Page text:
How to Save a Constitutional Democracy

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University of Chicago Press, Oct 5, 2018 - Law - 305 pages
We can’t afford to be complacent any more: “A formidable book . . . extremely rich in historical examples, case studies, and quantitative data.” —International Journal of Constitutional Law

Democracies are in danger. Around the world, a wave of populist leaders threatens to erode the core structures of democratic self-rule. In the United States, the tenure of Donald Trump marks a decisive turning point for many. What kind of president intimidates jurors, calls the news media the “enemy of the American people,” and seeks foreign assistance investigating domestic political rivals? Many think the Constitution will safeguard us from lasting damage. But is that assumption justified?

Drawing on an array of other countries’ experiences, Tom Ginsburg and Aziz Z. Huq show how constitutional rules can both hinder and hasten the decline of democratic institutions. The checks and balances of the federal government, a robust civil society and media, and individual rights—such as those enshrined in the First Amendment—often fail as bulwarks against democratic decline. The sobering reality, they contend, is that the US Constitution’s design makes democratic erosion more, not less, likely. Its structural rigidity has had unforeseen consequence—leaving the presidency weakly regulated and empowering the Supreme Court to conjure up doctrines that ultimately facilitate rather than inhibit rights violations. Even the bright spots in the Constitution—the First Amendment, for example—may have perverse consequences in the hands of a deft communicator who can degrade the public sphere by wielding hateful language banned in many other democracies. We—and the rest of the world—can do better, and the authors conclude by laying out practical steps for how laws and constitutional design can play a more positive role in managing the risk.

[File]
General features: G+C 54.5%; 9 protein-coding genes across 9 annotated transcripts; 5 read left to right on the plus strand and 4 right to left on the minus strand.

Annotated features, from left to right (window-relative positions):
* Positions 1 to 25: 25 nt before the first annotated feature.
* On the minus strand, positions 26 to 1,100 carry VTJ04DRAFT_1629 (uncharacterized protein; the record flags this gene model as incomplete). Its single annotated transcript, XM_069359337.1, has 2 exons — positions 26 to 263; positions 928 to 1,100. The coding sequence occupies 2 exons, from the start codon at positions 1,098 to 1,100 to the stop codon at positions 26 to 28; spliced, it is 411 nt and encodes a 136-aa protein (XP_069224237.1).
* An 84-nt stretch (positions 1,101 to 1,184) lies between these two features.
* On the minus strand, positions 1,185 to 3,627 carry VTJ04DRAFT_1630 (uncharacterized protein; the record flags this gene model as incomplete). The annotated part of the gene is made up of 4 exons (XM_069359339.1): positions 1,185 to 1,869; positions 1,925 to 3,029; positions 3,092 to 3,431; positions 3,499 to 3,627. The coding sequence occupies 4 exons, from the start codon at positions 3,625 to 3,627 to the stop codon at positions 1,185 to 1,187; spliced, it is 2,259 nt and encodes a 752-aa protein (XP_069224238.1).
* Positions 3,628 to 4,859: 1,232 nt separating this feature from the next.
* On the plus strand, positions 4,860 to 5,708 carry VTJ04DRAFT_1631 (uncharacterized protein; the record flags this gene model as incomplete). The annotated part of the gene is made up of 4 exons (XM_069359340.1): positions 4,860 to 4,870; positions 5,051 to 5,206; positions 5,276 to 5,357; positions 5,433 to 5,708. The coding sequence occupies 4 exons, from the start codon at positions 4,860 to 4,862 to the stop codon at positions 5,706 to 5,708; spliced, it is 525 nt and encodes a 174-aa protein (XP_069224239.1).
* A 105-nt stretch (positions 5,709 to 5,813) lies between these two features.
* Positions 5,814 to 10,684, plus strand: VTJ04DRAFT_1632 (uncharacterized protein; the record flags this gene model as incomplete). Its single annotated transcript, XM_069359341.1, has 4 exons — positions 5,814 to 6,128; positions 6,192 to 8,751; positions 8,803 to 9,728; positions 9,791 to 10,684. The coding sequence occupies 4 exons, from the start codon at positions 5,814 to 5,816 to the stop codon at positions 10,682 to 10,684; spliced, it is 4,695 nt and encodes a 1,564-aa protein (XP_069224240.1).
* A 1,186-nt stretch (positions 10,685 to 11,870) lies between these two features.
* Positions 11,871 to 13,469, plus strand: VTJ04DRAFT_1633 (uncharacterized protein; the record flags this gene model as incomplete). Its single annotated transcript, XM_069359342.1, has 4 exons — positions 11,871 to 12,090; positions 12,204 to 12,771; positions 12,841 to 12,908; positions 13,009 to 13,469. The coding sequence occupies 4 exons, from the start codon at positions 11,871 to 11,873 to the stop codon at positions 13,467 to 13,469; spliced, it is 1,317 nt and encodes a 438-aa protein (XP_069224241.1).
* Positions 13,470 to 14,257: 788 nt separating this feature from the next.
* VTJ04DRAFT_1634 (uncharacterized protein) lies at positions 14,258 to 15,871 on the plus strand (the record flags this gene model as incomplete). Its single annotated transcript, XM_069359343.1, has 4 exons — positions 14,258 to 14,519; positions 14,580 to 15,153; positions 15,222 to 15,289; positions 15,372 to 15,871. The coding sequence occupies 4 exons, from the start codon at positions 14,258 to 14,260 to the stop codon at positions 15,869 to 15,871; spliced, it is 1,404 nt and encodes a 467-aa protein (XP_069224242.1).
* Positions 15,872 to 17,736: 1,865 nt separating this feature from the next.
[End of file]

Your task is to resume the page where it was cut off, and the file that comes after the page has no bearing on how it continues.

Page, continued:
“This book makes a huge contribution to our understanding of how democracies erode and what institutional reforms would make it harder for authoritarian populists to entrench their power.” —Yascha Mounk, author of The People vs. Democracy

“Whereas other recent books on the crisis of American democracy focus on what has gone wrong, Ginsburg and Huq provide us with clear-eyed proposals—including some bold constitutional reforms—for how to fix it.” —Steven Levitsky, New York Times–bestselling coauthor of How Democracies Die


1 Liberal Constitutional Democracy and Its Alternatives
2 Two Pathways from Liberal Constitutional Democracy
3 When Democracies Collapse
4 When Democracies Decay
5 Will American Democracy Persist?
6 Making Democratic Constitutions that Endure
7 Saving Democracy American Style
On Fighting Democratic Erosion

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About the author (2018)

Tom Ginsburg is the Leo Spitz Professor of International Law and professor of political science at the University of Chicago. He is the author or coauthor of several books, including Judicial Reputation, The Endurance of National Constitutions, and Judicial Review in New Democracies. Aziz Z. Huq is the Frank and Bernice J. Greenberg Professor of Law at the University of Chicago.

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